Finding a molecular needle in a haystack

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Bálint Sztáray, left, from the University of the Pacific, and Sandia National Laboratories chemist David Osborn display the PEPICO instrument.

Sandia Labs creates better ‘fingerprints’ to detect elusive, valuable chemical compounds

By Sarah Sewel

Imagine being able to see the entire Statue of Liberty and a small ant on its nose simultaneously. The drastic difference in size between the two objects would seem to render this task impossible.

On a molecular level, this is exactly what a team led by Sandia National Laboratories chemists David Osborn and Carl Hayden accomplished with a special, custom-made instrument that has enhanced the power of a method called photoelectron photoion coincidence, or PEPICO, spectroscopy.

This enhanced method could yield new insights into chemical reactions in the troposphere (the lowest layer of the Earth’s atmosphere) and in low-temperature combustion. On a more general level, this breakthrough furthers the Department of Energy’s mission to provide fundamental science underpinning the storage, use and transformation of chemical energy.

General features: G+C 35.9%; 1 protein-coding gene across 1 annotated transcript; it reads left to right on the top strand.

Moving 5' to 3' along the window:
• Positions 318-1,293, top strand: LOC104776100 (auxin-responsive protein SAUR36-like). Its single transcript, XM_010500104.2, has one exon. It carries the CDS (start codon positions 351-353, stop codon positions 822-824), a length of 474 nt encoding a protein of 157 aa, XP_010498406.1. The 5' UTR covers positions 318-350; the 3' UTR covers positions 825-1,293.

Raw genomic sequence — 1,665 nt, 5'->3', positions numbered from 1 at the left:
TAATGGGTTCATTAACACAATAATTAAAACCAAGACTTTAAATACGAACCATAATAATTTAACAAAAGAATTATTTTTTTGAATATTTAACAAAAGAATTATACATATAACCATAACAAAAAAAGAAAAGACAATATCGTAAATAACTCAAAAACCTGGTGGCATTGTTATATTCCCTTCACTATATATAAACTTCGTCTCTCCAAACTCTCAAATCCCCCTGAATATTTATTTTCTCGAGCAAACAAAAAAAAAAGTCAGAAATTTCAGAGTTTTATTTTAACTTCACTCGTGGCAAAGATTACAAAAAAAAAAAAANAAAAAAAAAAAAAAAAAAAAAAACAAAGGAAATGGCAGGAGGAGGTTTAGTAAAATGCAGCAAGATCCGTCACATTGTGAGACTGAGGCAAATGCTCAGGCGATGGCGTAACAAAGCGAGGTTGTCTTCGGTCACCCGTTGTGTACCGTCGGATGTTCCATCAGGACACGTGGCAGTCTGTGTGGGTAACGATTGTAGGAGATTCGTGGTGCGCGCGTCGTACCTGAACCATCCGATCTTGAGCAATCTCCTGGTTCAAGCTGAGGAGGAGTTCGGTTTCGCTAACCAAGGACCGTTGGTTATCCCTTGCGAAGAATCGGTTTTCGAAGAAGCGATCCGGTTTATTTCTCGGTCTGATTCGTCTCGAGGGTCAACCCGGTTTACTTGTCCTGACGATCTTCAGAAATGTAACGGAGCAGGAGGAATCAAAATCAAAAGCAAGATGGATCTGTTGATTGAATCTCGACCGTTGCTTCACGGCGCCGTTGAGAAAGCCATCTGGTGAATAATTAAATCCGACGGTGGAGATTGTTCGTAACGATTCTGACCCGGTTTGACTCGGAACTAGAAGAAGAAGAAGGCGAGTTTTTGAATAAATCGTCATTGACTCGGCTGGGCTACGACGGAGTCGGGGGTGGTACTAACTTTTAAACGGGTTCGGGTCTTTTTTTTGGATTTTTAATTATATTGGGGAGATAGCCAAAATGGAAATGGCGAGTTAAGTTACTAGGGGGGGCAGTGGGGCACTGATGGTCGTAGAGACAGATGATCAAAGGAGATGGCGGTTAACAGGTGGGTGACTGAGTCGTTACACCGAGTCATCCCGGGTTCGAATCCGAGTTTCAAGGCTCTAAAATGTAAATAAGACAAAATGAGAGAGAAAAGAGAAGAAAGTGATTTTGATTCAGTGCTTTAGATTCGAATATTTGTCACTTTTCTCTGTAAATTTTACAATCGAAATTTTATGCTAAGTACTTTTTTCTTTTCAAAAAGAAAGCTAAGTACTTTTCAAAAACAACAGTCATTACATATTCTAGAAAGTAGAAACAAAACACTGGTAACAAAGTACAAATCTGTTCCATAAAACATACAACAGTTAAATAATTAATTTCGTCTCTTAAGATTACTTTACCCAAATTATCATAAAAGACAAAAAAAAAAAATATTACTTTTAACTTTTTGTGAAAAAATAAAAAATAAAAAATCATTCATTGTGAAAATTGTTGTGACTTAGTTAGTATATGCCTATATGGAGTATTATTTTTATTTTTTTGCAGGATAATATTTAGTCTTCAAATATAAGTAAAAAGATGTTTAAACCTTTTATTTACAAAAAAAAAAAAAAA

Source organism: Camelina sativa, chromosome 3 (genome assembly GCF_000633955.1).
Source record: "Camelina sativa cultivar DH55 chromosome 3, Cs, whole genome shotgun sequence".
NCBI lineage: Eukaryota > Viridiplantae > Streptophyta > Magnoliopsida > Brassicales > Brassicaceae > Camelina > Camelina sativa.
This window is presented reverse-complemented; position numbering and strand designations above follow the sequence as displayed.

Osborn and Hayden, who is now retired, conceived the design at Sandia’s Combustion Research Facility and tested it alongside Patrick Hemberger and Andras Bodi at Switzerland’s Paul Scherrer Institute, in collaboration with Krisztina Voronova and Bálint Sztáray from the University of the Pacific in Stockton, California. This research is part of an ongoing PEPICO spectroscopy collaboration between the three institutions.